Why You’re Getting Maskne And What To Do About It
Stock Images/Gettty

The COVID-19 pandemic has led to a host of challenges and changes when it comes to our beauty and wellness routines. Lately, we’ve been hearing gripes about a pandemic-specific skin ailment called maskne—mask acne. These breakouts are seemingly caused by wearing masks all day and have been affecting frontline and nonessential workers.

But we all know that breakouts are the physical manifestation of a problem that goes deeper than the surface. We might be touching our faces less, but we’re also engaging in new behaviors that could be affecting our skin health.

So we reached out to one of favorite doctors, board-certified dermatologist Rosemarie Ingleton, to find out what causes these mask-driven breakouts and what people can do to prevent them.

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ESSENCE: Why are so many people reporting mask-driven breakouts, or maskne?

Rosemarie Ingleton: As it is mandated that we wear face masks whenever outside of our home or when around anyone whose COVID-19 status is unknown, it results in prolonged use of this occlusive covering. Any skin conditions that can occur because of blocked pores and increased heat can worsen because of chronic wearing of masks. So acne, rosacea and heat rashes would not be surprising.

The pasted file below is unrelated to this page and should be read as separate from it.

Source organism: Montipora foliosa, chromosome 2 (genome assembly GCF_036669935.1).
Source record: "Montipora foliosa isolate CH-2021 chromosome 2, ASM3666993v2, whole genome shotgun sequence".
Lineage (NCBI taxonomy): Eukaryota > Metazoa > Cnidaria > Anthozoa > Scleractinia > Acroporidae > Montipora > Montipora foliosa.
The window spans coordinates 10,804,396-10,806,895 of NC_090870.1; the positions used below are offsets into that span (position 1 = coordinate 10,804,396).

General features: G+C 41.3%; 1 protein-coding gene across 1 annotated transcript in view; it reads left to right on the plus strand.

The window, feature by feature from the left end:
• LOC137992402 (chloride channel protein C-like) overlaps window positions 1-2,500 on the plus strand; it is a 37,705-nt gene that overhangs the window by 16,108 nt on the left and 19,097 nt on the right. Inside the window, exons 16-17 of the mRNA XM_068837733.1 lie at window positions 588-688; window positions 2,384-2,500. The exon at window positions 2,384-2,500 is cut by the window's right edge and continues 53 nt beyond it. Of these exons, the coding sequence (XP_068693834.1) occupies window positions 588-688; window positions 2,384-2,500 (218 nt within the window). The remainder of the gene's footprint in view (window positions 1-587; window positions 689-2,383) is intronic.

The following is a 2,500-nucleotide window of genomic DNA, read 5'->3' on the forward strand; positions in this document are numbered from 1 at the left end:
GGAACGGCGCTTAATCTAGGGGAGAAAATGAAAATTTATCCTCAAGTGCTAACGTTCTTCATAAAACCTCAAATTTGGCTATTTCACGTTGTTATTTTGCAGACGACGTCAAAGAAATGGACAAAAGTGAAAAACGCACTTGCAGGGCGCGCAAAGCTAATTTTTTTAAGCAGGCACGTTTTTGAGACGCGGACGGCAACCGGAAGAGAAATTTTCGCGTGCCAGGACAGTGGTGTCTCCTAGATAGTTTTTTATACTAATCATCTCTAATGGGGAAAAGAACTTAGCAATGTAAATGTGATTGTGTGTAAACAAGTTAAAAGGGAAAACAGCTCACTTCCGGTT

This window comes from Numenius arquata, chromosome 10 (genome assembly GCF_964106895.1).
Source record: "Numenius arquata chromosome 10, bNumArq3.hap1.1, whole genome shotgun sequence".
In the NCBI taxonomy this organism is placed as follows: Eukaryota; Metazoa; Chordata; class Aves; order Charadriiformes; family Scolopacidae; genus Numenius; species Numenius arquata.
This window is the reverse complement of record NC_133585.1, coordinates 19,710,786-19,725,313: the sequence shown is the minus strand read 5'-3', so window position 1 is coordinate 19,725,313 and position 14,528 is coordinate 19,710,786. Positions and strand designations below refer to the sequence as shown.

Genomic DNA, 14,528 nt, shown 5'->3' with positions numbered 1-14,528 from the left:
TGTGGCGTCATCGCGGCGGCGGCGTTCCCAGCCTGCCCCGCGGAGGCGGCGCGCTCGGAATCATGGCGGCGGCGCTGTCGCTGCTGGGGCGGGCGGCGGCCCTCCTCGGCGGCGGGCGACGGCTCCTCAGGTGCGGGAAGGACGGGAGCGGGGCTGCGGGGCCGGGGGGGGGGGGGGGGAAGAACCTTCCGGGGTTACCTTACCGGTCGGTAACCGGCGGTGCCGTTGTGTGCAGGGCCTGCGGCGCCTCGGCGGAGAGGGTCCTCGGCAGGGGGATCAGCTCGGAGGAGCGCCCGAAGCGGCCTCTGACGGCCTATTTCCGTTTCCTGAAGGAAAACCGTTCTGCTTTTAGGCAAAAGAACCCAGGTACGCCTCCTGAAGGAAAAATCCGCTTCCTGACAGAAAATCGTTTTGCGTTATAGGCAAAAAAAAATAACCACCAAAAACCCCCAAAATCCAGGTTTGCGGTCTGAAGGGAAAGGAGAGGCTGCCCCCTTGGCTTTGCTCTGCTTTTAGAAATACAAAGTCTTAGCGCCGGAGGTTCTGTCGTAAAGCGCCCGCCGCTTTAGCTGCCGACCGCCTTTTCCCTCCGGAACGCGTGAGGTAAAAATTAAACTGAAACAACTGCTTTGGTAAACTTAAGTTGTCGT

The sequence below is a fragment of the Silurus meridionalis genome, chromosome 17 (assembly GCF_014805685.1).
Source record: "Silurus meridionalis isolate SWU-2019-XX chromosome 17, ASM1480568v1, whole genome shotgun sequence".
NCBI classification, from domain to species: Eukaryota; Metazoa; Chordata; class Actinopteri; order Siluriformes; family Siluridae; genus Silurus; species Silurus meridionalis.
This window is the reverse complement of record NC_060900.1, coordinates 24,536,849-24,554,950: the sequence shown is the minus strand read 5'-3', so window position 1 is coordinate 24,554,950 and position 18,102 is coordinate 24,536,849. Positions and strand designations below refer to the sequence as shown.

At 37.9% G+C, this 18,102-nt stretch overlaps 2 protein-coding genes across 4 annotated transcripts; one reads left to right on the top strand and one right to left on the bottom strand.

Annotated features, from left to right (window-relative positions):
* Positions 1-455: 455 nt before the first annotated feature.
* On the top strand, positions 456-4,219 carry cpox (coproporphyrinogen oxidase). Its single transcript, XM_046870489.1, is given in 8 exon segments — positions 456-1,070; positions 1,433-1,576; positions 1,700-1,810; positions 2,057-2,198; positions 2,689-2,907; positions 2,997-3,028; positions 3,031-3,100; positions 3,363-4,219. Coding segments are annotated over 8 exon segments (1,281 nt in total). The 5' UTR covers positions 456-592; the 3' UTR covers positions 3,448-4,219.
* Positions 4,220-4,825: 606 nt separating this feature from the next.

What can people do to avoid maskne when it comes to their skin care routines and mask care?

Ingleton: They should continue their previously prescribed acne regimens despite having to wear masks regularly. They can disinfect or wash their cloth masks frequently or use disposable masks and discard them after a few days of use. Remove the mask whenever it is safe and possible to do so, in order to reduce the number of hours of use.

Portrait of an attractive young woman wearing a surgical mask while out in the city

Do you think that COVID-19 will also forever change our beauty hygiene as we know it?

Ingleton: Yes. We will be more cognizant of the need to wash our faces at the end of the day, at work, [after coming in from outdoors] and before going to bed. No more sleeping in the day’s makeup.

Some folks are experiencing breakouts just from the stress of all things coronavirus. Is there a routine they should adopt right now to try to control breakouts?

Ingleton: The key would be to control the underlying stress. Some lifestyle options to consider adopting include regular meditation, regular exercise and getting adequate sleep. Also, consult a good therapist for some additional help with developing coping skills.


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